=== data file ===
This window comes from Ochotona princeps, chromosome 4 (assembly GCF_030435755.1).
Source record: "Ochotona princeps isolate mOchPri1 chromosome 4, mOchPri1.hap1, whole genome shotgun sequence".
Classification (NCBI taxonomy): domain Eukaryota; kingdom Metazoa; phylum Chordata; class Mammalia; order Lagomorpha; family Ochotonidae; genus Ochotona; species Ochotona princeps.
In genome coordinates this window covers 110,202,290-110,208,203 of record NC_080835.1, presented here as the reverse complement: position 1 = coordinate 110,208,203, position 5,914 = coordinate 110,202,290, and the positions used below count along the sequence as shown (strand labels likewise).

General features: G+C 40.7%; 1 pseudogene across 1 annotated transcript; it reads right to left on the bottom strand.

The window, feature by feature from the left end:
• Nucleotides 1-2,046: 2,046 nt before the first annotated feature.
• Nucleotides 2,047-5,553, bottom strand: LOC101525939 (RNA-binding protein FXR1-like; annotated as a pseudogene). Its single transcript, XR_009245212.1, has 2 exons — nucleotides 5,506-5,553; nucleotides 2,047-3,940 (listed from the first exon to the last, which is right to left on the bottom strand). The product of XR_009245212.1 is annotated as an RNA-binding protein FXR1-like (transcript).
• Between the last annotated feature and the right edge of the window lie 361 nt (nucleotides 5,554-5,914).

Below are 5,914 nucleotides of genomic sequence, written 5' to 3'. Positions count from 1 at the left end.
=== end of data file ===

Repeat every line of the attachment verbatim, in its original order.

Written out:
This window comes from Ochotona princeps, chromosome 4 (assembly GCF_030435755.1).
Source record: "Ochotona princeps isolate mOchPri1 chromosome 4, mOchPri1.hap1, whole genome shotgun sequence".
Classification (NCBI taxonomy): domain Eukaryota; kingdom Metazoa; phylum Chordata; class Mammalia; order Lagomorpha; family Ochotonidae; genus Ochotona; species Ochotona princeps.
In genome coordinates this window covers 110,202,290-110,208,203 of record NC_080835.1, presented here as the reverse complement: position 1 = coordinate 110,208,203, position 5,914 = coordinate 110,202,290, and the positions used below count along the sequence as shown (strand labels likewise).

General features: G+C 40.7%; 1 pseudogene across 1 annotated transcript; it reads right to left on the bottom strand.

The window, feature by feature from the left end:
• Nucleotides 1-2,046: 2,046 nt before the first annotated feature.
• Nucleotides 2,047-5,553, bottom strand: LOC101525939 (RNA-binding protein FXR1-like; annotated as a pseudogene). Its single transcript, XR_009245212.1, has 2 exons — nucleotides 5,506-5,553; nucleotides 2,047-3,940 (listed from the first exon to the last, which is right to left on the bottom strand). The product of XR_009245212.1 is annotated as an RNA-binding protein FXR1-like (transcript).
• Between the last annotated feature and the right edge of the window lie 361 nt (nucleotides 5,554-5,914).

Below are 5,914 nucleotides of genomic sequence, written 5' to 3'. Positions count from 1 at the left end.